Many Oscar seasons come and go. Often, we have races “locked” from September while others remain a mystery until the envelope is opened. Seemingly, each new season brings about the desire to compare it to seasons of Oscar past (this year, for example, has drawn heavy comparison to the 2000 and 1972 Oscar seasons). However, few Oscar seasons bring about the genuine possibility for so many record-breaking wins or loses as this year does.
Last year, we saw a historic win for Daniel Day-Lewis, who was the first male to win three Best Actor trophies. Likewise, Argo became the first film since Driving Miss Daisy and the fourth film overall to win the top prize, without a corresponding Best Director nominations.
But this year? Oh boy. A ton of longstanding Oscar records could fall this year. Where to begin?
Only 22 times in the 85 years of the Academy Awards has the Best Picture and Best Director prizes gone to separate films (side note: in the inaugural 1927 ceremony, those awards were spread over THREE films, with Wings winning the top prize, and Best Director being divided into Comedy and Drama). For those of you interested in cold, hard numbers, that equates to roughly 25% of the time!
But that simple split isn’t the record that could be broken. The last time we had a back-to-back Best Picture/Best Director splits was 1948 (Hamlet/The Treasure of the Sierra Madre) and 1949 (All the King’s Men/A Letter to Three Wives). Since Argo and Ang Lee split last year, we could see the first back-to-back split in over 60 years?
Likewise, in the New Wave Expanded Best Picture Field (2009-present), there has never been a split where a film was nominated for both Best Picture and Best Director. “Back in the day” (1932-1944) a split with the Expanded Best Picture Field was…slightly more common, happening in 1940, 1937, 1936, and 1935. (side note: a split in an Expanded Field also happened in 1932, but the Best Picture victor was Grand Hotel, which, obviously, wasn’t nominated for Best Director…or anything else, so that doesn’t fall under this). So, should we see Gravity/McQueen or 12 Years/Cuaron Director, then this record 72 years in the making would be broken.
Not to mention, if Cuaron loses Best Director, he will be the first DGA champ to lose since Rob Marshall in 2002. A record standing for 11 years.
But enough of splits…
Given its lack of a screenplay nomination, Cate Blanchett’s dominance, and Christopher Rouse’s ACE Eddie victory, there’s a chance Gravity could win Best Picture without also winning either a writing, acting, or film editing award. The last film to win Best Picture without any of these awards? Sorry, Terence, but it’s 1968’s Oliver!. A record standing for 45 years.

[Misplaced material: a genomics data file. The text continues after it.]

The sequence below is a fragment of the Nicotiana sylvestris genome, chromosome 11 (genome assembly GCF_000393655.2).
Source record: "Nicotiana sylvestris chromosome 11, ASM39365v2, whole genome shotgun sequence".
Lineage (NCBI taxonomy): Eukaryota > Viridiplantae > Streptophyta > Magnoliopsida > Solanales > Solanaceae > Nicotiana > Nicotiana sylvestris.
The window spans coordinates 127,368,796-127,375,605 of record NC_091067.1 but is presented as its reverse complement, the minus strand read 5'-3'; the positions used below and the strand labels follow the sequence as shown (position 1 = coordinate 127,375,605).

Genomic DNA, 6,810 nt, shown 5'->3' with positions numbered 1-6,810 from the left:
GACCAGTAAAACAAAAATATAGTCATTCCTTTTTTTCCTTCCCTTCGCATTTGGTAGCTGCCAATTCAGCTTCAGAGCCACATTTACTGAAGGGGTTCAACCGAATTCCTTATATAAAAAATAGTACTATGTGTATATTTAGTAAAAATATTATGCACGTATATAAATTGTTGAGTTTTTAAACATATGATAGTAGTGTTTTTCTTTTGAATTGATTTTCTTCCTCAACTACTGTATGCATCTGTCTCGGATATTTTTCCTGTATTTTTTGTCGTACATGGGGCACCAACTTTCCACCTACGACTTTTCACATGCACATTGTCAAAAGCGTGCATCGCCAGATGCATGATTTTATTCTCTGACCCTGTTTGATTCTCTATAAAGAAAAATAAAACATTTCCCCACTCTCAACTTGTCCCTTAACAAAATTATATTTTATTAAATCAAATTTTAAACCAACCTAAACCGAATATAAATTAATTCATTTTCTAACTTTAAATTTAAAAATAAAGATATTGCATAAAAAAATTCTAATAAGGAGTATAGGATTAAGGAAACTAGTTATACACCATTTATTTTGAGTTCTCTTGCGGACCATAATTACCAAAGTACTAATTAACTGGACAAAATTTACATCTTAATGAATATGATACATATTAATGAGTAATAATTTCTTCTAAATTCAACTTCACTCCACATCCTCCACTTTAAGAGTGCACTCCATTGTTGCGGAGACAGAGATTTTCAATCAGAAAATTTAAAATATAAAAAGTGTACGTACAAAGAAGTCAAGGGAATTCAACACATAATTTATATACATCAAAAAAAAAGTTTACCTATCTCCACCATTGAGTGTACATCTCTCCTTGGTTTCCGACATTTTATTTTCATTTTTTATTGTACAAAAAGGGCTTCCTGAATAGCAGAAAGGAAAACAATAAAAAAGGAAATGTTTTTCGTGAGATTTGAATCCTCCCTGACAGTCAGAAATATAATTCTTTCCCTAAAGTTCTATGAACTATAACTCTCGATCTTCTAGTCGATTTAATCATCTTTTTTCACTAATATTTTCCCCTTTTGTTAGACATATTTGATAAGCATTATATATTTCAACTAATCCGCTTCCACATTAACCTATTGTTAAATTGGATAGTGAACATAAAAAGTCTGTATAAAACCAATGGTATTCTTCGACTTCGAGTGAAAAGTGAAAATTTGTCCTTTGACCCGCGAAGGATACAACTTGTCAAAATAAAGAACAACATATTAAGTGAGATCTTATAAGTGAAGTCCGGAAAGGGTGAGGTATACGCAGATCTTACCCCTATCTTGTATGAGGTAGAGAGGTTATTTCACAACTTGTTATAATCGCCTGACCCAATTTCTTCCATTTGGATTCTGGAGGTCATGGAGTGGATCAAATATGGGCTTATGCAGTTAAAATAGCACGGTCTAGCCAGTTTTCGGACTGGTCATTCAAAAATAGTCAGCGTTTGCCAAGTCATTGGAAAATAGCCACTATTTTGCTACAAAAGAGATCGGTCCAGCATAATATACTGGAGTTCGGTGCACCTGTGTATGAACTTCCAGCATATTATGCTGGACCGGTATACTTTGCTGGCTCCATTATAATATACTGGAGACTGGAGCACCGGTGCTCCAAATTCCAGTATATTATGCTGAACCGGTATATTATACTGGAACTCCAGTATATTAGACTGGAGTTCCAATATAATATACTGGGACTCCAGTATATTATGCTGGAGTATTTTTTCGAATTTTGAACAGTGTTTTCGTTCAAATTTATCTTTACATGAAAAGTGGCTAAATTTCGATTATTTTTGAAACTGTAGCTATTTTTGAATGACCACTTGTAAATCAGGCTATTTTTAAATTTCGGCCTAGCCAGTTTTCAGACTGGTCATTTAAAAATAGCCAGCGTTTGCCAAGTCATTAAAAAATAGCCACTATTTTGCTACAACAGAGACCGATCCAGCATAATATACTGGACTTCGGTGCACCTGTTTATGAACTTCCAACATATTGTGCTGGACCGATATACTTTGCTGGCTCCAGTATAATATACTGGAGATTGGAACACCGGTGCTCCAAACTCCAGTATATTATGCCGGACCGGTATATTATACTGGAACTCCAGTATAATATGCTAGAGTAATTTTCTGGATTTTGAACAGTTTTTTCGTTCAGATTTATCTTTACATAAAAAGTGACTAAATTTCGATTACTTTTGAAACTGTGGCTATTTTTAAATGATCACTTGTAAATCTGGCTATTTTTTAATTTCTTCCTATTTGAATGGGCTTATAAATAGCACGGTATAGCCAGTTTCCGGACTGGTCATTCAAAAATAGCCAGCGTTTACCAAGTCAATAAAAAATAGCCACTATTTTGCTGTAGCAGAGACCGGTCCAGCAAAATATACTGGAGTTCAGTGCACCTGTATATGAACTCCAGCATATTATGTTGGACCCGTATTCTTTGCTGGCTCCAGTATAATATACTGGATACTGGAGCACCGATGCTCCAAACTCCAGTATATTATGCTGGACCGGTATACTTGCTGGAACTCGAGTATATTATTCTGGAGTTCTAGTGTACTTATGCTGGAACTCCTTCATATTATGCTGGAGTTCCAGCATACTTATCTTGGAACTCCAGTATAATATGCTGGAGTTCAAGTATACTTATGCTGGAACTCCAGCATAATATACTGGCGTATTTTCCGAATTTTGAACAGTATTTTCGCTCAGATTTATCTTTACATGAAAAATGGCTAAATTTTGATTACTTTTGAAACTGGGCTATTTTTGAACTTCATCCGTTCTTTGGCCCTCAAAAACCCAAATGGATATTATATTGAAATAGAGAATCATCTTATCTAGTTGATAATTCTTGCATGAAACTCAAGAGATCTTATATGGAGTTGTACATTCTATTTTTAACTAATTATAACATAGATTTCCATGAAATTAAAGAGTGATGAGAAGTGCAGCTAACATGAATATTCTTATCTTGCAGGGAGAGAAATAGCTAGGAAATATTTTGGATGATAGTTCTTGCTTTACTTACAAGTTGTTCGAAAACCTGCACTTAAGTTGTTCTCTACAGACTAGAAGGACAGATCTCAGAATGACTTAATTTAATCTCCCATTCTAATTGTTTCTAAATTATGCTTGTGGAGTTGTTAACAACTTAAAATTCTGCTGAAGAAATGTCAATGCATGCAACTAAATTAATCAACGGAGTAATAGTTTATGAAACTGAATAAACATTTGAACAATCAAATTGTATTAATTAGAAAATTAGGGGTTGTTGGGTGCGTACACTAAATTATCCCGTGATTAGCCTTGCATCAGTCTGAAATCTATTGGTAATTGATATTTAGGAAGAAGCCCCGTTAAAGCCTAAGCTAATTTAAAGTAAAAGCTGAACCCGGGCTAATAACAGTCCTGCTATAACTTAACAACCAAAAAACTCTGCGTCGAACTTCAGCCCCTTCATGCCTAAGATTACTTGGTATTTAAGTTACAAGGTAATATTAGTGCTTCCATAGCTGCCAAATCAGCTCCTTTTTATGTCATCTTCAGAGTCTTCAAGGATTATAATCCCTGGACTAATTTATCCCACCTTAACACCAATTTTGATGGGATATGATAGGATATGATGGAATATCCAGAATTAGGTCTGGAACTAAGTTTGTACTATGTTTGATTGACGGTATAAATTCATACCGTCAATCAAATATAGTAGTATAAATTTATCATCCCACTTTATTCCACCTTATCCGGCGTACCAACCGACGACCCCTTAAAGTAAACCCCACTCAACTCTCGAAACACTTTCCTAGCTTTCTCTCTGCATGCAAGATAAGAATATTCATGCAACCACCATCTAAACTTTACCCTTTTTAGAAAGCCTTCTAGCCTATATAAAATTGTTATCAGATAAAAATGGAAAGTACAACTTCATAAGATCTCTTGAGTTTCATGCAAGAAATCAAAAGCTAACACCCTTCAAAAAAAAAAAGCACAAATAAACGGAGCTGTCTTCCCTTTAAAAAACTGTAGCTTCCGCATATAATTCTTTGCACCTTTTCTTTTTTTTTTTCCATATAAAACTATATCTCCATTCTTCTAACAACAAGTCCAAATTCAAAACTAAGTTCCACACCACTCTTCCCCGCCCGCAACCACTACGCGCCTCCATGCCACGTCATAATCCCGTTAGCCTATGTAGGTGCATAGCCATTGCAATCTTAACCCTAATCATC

Want another record longstanding since the 1968 Oscar ceremony? No woman has won back-to-back acting Oscars since Katharine Hepburn won duel Lead Oscars in 1967 and 1968 for Guess Who’s Coming to Dinner and The Lion in Winter. Could Jennifer Lawrence win this year? Again, a record 45 years in the making.
It goes without saying that Lawrence would be the youngest person to win 2 acting Oscars, too.
Interesting to note, too, no performer, either male or female, has ever won consecutive acting awards in different categories at the Oscars. All the back-to-backers (Tracy, Reiner, Hanks, Robards, Hepburn) won in the same category the second year. This year, Lawrence could win in Supporting. This is a record Lawrence wouldn’t break—but make.
Speaking of Lawrence, since the 2009 Oscar race, every acting Oscar champion has won at the Globes before winning the Oscar. The Globes tapped Streep, Dujardin, and Waltz in tight races. Again, of the “frontrunner” in acting, Lupita is the only one to have lost the Globe. The last two Oscar-winning performances to lose at the Globes were Sean Penn and Penelope Cruz in 2008. A mere trend/coincidence/stat running only 4 years long.
Despite the fact that the Costume Designer’s Guild has yet to announce their winners, I’ll add this interesting stat, too. While 12 Years a Slave seems to be the/a frontrunner, it has only won 1 top guild prize: PGA. In the age of Every Guild Existing For Every Craft, no film has won Best Picture while winning only 1 top guild prize. Even Braveheart won the WGA and ACE Eddie; Crash nabbed SAG Ensemble, ACE, and WGA; and Gladiator won PGA and ACE. So that being said, 12 Years would make quite the accomplishment in a world of precursors.
With Globe, WGA, BFCA, and an avalanche of critics behind him, it seems Spike Jonze could be on his way to his first Oscar. However, the last film to win a screenplay Oscar (Original or Adapted) without either an acting or a directing nomination was 1972’s The Candidate. Geez, have we talked about 1972 yet this year? A record left standing for 41 years. (I can’t claim observation of this stat on my own, @CharlesTrotter pointed it out on Twitter a few weeks ago).